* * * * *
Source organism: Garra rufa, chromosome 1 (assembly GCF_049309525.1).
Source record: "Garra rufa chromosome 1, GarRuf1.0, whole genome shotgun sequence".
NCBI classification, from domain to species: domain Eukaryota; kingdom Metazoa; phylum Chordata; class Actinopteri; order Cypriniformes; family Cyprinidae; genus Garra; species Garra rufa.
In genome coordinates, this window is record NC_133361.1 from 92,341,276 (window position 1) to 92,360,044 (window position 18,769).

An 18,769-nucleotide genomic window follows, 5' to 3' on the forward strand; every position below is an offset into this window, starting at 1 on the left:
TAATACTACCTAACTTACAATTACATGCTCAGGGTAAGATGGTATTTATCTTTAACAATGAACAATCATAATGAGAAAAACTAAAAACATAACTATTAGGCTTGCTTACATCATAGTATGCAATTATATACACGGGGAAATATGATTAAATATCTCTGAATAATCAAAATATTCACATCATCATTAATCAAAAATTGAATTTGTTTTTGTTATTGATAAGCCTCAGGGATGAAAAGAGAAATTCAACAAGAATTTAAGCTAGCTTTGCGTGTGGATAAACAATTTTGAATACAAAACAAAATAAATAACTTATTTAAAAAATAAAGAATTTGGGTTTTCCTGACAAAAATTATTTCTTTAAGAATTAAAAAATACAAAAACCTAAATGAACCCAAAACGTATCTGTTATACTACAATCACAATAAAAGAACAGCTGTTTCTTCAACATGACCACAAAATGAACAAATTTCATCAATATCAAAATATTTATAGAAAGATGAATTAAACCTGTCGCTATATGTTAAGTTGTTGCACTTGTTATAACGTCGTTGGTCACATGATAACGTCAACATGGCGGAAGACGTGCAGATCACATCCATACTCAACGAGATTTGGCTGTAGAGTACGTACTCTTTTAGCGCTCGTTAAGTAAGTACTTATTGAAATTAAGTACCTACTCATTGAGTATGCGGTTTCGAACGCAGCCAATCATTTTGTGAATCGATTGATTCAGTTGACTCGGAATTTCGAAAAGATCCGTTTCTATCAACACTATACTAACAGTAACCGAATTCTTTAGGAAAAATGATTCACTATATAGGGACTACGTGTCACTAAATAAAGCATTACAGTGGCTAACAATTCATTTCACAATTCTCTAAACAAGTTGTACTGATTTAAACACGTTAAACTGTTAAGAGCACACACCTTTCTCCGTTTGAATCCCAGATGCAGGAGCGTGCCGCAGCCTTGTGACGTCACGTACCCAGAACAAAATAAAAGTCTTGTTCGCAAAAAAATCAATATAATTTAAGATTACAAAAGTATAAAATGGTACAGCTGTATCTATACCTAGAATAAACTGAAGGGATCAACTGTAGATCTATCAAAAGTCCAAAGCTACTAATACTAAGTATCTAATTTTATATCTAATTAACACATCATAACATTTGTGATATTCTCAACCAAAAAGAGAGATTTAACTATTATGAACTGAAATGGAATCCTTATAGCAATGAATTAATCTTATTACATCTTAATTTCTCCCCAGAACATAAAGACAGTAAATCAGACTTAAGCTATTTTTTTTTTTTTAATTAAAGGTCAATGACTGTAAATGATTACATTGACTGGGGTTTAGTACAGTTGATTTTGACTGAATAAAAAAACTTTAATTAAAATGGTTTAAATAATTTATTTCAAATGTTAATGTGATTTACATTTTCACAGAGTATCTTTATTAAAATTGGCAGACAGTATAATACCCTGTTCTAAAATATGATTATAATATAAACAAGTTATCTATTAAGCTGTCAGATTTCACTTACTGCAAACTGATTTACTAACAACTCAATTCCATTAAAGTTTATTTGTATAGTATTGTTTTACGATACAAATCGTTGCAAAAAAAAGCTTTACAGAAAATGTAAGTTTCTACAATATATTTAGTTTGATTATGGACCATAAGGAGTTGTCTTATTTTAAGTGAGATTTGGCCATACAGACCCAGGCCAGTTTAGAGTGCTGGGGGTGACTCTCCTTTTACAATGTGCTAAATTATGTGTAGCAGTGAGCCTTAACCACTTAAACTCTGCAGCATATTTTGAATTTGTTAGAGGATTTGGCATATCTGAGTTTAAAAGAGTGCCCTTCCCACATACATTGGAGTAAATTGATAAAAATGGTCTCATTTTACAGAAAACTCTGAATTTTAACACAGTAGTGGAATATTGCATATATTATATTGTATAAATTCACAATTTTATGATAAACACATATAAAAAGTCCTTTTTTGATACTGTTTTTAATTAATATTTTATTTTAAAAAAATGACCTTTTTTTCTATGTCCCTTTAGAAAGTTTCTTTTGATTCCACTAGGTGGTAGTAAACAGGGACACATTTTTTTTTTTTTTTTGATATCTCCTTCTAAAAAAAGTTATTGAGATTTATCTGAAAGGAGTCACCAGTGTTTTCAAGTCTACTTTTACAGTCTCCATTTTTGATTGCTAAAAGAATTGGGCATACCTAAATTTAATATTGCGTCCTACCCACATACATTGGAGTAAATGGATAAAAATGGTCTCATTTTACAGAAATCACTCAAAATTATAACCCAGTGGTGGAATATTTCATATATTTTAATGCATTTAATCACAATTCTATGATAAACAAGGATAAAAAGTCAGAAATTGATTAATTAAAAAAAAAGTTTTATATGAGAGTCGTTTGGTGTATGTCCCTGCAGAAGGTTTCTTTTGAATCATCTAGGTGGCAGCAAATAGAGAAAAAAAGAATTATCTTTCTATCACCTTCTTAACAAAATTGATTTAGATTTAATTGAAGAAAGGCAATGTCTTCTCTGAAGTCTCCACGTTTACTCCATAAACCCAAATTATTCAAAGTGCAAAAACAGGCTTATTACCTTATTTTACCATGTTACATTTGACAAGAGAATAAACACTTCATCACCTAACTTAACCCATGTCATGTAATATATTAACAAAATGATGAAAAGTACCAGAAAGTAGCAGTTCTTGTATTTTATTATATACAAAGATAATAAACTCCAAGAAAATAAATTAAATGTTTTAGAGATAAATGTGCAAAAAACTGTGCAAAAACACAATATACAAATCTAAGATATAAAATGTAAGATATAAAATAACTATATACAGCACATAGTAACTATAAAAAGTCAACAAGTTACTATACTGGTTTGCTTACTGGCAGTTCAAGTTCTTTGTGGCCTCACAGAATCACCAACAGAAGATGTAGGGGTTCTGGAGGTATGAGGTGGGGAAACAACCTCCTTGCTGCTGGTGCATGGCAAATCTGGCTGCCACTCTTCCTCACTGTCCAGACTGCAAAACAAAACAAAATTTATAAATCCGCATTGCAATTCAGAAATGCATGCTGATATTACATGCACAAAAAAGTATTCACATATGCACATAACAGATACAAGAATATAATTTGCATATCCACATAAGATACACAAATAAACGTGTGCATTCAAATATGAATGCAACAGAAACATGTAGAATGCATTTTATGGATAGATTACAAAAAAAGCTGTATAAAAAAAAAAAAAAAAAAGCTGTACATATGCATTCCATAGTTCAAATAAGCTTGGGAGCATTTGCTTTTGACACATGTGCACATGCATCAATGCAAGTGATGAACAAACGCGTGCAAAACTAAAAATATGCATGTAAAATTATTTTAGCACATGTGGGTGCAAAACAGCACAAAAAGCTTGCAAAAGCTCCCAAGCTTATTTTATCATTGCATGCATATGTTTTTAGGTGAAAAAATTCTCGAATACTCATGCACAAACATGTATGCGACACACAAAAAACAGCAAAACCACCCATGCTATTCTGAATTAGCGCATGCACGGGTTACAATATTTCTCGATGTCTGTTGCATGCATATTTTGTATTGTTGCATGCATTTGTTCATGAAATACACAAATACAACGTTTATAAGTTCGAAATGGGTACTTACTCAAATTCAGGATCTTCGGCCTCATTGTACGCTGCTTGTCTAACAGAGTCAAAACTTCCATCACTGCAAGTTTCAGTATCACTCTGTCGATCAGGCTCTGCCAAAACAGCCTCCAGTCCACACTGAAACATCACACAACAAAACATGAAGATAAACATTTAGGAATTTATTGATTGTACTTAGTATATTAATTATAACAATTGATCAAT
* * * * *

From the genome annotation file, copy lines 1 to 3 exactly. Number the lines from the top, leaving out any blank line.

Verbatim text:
Source organism: Garra rufa, chromosome 1 (assembly GCF_049309525.1).
Source record: "Garra rufa chromosome 1, GarRuf1.0, whole genome shotgun sequence".
NCBI classification, from domain to species: domain Eukaryota; kingdom Metazoa; phylum Chordata; class Actinopteri; order Cypriniformes; family Cyprinidae; genus Garra; species Garra rufa.